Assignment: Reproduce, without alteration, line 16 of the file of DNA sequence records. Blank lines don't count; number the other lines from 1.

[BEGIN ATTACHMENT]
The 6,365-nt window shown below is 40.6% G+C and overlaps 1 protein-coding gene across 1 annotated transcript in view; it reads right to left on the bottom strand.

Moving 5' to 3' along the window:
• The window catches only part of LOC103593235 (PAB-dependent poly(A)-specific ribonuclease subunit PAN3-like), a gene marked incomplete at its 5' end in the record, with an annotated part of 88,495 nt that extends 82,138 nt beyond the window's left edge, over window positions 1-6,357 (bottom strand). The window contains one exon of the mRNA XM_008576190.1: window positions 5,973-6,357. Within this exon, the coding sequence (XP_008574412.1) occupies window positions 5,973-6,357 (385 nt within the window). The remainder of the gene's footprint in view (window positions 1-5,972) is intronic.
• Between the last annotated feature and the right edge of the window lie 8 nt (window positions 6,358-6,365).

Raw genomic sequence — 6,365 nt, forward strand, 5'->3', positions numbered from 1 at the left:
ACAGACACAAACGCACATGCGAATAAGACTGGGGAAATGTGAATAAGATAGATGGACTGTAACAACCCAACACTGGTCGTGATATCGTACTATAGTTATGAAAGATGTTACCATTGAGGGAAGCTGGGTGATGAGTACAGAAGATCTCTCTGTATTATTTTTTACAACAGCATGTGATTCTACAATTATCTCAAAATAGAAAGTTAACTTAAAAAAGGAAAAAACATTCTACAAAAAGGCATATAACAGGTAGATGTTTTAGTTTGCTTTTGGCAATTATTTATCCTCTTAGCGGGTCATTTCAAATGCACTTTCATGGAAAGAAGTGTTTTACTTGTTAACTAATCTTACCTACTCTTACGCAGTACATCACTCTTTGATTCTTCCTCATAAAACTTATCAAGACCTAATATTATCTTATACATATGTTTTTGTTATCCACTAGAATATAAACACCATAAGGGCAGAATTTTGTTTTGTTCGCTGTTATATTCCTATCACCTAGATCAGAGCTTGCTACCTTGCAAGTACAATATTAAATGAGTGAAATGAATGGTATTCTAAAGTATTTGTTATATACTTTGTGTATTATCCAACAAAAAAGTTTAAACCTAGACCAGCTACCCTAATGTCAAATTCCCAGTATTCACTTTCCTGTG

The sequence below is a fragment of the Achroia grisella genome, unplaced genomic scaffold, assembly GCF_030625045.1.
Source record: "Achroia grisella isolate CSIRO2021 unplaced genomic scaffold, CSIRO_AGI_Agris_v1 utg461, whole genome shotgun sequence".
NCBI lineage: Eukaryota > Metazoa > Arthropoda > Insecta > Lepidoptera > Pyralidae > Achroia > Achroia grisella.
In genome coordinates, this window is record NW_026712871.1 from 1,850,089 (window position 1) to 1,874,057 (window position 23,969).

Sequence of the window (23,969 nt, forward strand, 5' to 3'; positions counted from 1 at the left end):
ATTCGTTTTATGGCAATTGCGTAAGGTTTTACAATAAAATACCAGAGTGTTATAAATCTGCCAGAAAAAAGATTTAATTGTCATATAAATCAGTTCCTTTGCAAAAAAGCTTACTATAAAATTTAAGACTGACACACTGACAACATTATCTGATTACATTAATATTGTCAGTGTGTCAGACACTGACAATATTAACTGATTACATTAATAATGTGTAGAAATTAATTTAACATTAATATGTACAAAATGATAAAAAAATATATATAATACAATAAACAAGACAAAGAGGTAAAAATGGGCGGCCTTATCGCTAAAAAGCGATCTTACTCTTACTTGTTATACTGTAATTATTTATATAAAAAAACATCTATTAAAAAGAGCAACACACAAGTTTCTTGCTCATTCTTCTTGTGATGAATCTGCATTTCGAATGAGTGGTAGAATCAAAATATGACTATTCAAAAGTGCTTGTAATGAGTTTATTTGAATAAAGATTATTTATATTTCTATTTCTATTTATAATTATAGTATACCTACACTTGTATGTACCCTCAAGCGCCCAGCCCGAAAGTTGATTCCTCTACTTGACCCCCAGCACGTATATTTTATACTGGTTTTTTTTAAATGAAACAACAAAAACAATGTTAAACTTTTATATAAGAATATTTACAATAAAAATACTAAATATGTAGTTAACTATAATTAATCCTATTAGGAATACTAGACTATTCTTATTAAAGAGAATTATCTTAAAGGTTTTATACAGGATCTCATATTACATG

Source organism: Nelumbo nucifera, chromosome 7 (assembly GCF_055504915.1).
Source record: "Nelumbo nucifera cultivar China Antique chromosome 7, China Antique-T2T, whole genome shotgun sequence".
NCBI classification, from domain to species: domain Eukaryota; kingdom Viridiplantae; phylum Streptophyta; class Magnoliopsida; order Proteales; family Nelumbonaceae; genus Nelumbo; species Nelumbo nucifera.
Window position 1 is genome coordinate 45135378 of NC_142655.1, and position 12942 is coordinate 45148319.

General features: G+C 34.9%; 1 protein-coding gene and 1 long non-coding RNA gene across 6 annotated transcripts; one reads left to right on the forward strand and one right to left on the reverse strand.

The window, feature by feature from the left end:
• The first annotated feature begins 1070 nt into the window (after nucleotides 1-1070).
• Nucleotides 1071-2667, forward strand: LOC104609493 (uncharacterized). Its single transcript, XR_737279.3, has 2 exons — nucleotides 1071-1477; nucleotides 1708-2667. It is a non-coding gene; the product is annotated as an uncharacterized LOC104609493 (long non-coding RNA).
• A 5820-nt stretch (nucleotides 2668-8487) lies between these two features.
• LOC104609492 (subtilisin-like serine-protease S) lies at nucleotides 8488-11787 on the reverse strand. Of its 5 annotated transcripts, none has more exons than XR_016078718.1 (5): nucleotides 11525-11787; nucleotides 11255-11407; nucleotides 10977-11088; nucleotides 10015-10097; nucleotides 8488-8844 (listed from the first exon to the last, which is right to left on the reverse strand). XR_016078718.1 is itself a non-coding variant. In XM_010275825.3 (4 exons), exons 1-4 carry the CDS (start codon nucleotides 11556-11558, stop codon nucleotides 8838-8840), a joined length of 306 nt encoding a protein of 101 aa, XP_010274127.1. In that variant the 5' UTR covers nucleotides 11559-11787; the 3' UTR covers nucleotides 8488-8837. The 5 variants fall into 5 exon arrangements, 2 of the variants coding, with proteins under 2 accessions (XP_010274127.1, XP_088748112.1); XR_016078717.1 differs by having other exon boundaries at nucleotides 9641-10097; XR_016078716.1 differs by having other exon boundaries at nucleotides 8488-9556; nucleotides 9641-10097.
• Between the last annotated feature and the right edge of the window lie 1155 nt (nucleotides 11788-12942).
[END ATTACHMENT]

Window position 1 is genome coordinate 45135378 of NC_142655.1, and position 12942 is coordinate 45148319.